Kociolek argued that mitigation strategies like masking, testing, and contract tracing had been proven to prevent transmission. “I’m confident that school is very, very safe,” Kociolek told CNN on Dec. 28. “And as a parent, I plan on sending my children back to school without concerns of transmission.”
Physician and media commentator Dr. Leana Wen has also argued that schools should remain open amid the Omicron surge. “Yes, schools should stay open,” Wen tweeted Tuesday. “This is not 2020 or 2021. Omicron is a milder variant, and there are highly effective tools now (i.e. vaccination + masking). Teachers and students are far more likely to be infected at social gatherings, restaurants, etc than at school.”
Of course, Chicago isn’t the only school district grappling with how, or even if, to keep schools open to in-person instruction amid the latest surge of Covid-19 cases. For many, the most immediate challenge is not the threat of infection but making sure there are enough teachers in the classroom. Across the country, the omicron-driven surge of Covid-19 cases has led to serious staffing shortages at a number of different school districts. In some areas, staff shortages have been so severe schools have been forced to temporarily move to virtual learning. Overall, Burbio, an organization that tracks individual school and district pandemic-related closures, has reported at least 4,561 schools have closed to in-person learning as of Tuesday. According to NPR, that includes Chicago Public Schools as well as schools in Georgia, Michigan, New Jersey, New York, Maryland, Pennsylvania, and Wisconsin.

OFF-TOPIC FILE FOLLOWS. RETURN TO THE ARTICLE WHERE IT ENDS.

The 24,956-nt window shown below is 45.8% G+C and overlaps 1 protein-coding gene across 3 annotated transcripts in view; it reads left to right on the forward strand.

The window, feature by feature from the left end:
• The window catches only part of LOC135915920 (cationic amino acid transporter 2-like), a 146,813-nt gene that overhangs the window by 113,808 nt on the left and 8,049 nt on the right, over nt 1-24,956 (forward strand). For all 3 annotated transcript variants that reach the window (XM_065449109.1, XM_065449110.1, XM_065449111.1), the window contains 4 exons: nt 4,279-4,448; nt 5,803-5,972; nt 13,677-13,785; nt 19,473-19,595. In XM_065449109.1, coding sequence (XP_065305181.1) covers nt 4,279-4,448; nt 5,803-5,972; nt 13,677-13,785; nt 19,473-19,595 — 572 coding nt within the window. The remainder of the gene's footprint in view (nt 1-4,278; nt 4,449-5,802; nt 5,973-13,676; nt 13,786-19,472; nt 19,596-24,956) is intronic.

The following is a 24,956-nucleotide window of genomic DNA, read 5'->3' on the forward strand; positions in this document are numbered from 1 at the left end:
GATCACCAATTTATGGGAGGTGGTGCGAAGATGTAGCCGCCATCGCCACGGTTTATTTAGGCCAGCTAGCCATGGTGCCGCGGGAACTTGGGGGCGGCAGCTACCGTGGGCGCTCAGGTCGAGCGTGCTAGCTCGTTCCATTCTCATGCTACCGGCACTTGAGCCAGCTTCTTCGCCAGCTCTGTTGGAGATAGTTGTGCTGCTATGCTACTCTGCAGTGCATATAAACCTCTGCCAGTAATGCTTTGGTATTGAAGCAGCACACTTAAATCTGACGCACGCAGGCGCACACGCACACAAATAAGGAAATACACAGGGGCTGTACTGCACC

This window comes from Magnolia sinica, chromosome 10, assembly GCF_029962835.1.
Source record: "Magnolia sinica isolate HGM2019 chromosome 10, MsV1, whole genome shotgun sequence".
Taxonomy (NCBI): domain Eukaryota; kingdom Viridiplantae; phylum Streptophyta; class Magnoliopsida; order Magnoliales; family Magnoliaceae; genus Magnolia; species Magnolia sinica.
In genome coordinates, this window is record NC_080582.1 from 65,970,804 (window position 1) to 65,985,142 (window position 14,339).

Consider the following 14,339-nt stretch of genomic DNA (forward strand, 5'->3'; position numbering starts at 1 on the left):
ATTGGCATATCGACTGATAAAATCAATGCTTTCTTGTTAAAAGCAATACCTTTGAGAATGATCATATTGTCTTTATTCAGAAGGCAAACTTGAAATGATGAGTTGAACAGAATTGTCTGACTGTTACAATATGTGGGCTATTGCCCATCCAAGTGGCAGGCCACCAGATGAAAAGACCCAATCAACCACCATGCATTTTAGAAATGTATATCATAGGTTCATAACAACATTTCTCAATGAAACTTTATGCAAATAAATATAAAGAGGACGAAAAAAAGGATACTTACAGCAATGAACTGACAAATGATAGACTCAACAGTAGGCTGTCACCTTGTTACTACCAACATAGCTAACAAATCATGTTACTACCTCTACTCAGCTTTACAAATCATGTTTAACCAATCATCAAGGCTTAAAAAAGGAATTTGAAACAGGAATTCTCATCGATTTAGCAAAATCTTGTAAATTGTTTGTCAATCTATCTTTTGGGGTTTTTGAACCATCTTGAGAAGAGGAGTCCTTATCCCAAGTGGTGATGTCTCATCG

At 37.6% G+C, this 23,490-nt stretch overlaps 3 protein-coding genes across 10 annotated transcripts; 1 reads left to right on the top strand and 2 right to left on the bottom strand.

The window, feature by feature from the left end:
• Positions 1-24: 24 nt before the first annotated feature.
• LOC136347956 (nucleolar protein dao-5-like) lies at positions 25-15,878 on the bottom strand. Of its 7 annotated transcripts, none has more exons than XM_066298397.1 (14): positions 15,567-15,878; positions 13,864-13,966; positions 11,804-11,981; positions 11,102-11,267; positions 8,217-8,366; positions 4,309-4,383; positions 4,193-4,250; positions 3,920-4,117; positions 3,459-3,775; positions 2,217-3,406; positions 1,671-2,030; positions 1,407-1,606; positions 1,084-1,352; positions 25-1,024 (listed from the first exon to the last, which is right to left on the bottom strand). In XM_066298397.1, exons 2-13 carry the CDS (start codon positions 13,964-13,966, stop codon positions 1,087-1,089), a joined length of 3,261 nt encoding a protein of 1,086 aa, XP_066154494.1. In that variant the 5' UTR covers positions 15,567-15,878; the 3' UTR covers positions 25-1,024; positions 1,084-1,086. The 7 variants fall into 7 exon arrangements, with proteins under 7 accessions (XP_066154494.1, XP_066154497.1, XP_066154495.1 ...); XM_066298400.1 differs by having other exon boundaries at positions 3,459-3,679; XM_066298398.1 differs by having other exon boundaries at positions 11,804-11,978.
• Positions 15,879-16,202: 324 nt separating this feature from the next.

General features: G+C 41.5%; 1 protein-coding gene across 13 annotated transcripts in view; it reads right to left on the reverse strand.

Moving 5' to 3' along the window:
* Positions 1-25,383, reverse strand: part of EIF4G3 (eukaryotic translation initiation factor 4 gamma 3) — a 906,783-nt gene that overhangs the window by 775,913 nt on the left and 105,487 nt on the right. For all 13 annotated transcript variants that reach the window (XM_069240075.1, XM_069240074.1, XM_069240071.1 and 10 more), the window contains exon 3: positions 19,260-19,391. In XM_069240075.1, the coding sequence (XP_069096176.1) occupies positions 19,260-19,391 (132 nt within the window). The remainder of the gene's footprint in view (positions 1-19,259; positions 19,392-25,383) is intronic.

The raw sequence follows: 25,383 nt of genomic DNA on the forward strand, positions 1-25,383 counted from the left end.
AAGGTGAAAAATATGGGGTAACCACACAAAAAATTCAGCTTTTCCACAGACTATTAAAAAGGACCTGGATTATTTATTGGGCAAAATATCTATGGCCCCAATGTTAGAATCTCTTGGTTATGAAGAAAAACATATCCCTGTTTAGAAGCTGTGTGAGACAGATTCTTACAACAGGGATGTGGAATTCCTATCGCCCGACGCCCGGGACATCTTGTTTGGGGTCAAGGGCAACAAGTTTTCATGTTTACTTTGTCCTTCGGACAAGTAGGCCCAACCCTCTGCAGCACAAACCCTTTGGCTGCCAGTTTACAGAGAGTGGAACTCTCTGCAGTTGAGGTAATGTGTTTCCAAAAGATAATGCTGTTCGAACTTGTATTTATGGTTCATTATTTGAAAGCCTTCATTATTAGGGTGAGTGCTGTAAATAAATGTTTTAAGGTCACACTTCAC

Still, there are well over 100,000 K-12 schools in the United States, meaning a majority of schools remain open for in-person learning, according to Burbio’s count. That could change in the future, however, as a recent survey conducted by the National Education Association found that 32% of the association’s members said they planned to leave the profession earlier than they’d initially anticipated due to the pressures of the pandemic.
“My favorite thing about being a teacher in America is being demonized for wanting a safe work environment and adequate funding,” one Boston area teacher shared on Twitter. “Now if you would excuse me, I have to go do my job with zero budget for supplies the 5th year in a row.”